If you watch P-Valley, you know the season finale ended the same way it started: an addictive, satisfying, muggy mess of a drama that left us wanting more. Based on the play Pussy Valley by Katori Hall, who is the showrunner and executive producer of the TV series, P-Valley centers on the Pynk, a strip club nestled in a small conservative Mississippi town. It's owned by Uncle Clifford (Nicco Annan), a non-binary beauty trying to hold on to her iconic establishment as greedy developers swarm, hoping to use the land to build a multi-million dollar casino.
And then there are the dancers, the backbone of the Pynk, who are more than just ladies on a pole for male consumption. Just look at the Mercedes (Brandee Evans), a veteran dancer trying to leave the life, buy a dance studio, and get her estranged daughter back. Or the mysterious Hailey (Elarica Johnson), a newcomer hiding from her past with multiple fake identities and tons of cash. Or Keyshawn (Shannon Thornton), a young mother facing domestic violence and trying to build a better life for herself and her babies. Like exotic dancers in real life, they are unapologetic, multifaceted women who have dreams, desires and unwavering drive.
Under a different creator with a less sophisticated and limited gaze, P-Valley could've fallen flat, but through the leadership and vision of Hall, who hails from the South, that nuance and “love for Black people” ring through each episode. But most importantly, as Hall tells ELLE.com, outside of the juicy interwoven storylines and robust characters P-Valley has also helped facilitate a much-needed conversation about Black women, their bodies, and the power of sexual autonomy in America.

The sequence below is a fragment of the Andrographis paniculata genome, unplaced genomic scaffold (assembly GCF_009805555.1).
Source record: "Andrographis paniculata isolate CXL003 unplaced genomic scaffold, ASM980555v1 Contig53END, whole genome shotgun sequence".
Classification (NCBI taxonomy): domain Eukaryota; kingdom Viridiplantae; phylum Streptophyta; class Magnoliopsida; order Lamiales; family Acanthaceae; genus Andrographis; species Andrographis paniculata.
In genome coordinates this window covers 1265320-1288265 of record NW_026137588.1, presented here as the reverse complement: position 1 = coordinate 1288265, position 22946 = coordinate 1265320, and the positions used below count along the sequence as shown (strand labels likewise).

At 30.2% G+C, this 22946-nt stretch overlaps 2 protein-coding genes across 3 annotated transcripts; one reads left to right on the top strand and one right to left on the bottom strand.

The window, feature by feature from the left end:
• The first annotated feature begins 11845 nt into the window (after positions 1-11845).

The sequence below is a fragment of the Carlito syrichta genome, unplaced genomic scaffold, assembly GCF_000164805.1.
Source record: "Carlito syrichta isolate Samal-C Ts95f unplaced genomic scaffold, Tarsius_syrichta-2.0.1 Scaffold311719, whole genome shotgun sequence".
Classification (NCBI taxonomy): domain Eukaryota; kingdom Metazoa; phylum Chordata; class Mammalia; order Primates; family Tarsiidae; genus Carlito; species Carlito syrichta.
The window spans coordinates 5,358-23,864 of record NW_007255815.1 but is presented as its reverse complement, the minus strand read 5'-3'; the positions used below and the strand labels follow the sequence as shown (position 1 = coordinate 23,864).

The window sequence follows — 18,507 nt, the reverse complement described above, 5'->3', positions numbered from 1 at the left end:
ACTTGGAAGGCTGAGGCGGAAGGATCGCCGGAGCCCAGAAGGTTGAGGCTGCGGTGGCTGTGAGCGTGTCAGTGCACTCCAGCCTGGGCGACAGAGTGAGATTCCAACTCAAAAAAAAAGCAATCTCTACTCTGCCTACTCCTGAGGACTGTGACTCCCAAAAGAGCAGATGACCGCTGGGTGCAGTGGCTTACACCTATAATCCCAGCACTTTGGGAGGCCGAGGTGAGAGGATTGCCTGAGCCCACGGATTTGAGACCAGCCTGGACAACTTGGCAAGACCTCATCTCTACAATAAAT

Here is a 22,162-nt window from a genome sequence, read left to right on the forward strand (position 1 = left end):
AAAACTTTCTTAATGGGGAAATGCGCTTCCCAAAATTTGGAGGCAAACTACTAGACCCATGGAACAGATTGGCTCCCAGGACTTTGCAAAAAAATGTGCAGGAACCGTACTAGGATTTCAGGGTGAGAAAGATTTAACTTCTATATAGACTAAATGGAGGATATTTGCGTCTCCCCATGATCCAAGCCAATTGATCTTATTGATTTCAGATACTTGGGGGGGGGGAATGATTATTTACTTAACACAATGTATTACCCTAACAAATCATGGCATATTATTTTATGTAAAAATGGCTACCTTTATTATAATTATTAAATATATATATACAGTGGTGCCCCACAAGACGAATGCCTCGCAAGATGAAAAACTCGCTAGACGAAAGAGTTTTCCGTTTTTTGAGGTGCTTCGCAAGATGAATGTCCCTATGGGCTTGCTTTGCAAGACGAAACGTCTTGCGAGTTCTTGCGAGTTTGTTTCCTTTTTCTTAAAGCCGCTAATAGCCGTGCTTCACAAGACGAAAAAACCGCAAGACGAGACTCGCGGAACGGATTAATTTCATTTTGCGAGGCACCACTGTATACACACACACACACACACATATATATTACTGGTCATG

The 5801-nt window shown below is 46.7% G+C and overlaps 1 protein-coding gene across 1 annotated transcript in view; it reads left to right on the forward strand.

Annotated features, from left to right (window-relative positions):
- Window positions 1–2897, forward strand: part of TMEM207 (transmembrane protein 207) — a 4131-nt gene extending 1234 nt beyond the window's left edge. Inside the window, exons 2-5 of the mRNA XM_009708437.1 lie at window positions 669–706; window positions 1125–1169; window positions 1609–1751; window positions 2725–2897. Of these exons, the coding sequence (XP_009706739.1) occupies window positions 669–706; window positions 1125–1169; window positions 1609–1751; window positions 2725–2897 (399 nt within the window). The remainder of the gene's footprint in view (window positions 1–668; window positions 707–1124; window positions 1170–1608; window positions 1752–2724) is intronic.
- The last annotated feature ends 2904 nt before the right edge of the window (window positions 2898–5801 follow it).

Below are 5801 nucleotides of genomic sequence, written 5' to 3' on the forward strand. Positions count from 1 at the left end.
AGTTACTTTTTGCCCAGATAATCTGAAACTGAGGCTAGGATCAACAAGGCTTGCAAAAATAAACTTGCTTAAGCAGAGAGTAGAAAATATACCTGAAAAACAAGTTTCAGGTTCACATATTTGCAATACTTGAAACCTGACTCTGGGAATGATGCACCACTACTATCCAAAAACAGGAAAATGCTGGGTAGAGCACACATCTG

It's been an incredible season, seeing the response to the show and its early renewal for season 2. You must feel vindicated, because I know a series about Black exotic dancers in the South couldn't have been an easy sell.
That is exactly the word I would use: vindicated. I feel so vindicated, because when I was ready to pitch the show, I went all around town in Hollywood, and so many people wouldn't even let me in the door, like, "There are no shows about exotic dancers, and no wants this. Sorry, not sorry." Ironically, there were some Black people who told me, "Katori, you're Ivy League-educated, why not do something about lawyers or doctors? Why create something that plays into the pathology of the Black community?"
Well, you know respectability politics are real, and that's what I love about your work—it pushes against that notion of all of us having to be like the Obamas. Why does challenging your viewers like this matter?
First, I am a Black Southerner and wasn't born with a silver spoon in my mouth. Even though I went to those [universities] and understood all of these politics, my Blackness and where I was from was never far from my mind. I never felt any shame about where and how I grew up. I am proud of where I came from. My grandmother was a sharecropper, and we used to live in a very impoverished neighborhood in Memphis, and we moved out to be in a "better" neighborhood. But every summer, I went back to visit Big Momma. And I learned that no matter where I lived or where I went or if I spoke a certain way, I'm still Black. They are still gonna treat me like a nigga. So, I never felt that I had to put forward images that made people feel comfortable. And because I grew up on the fault line, I feel like it's my responsibility to shake the table. Actually, shake the ground.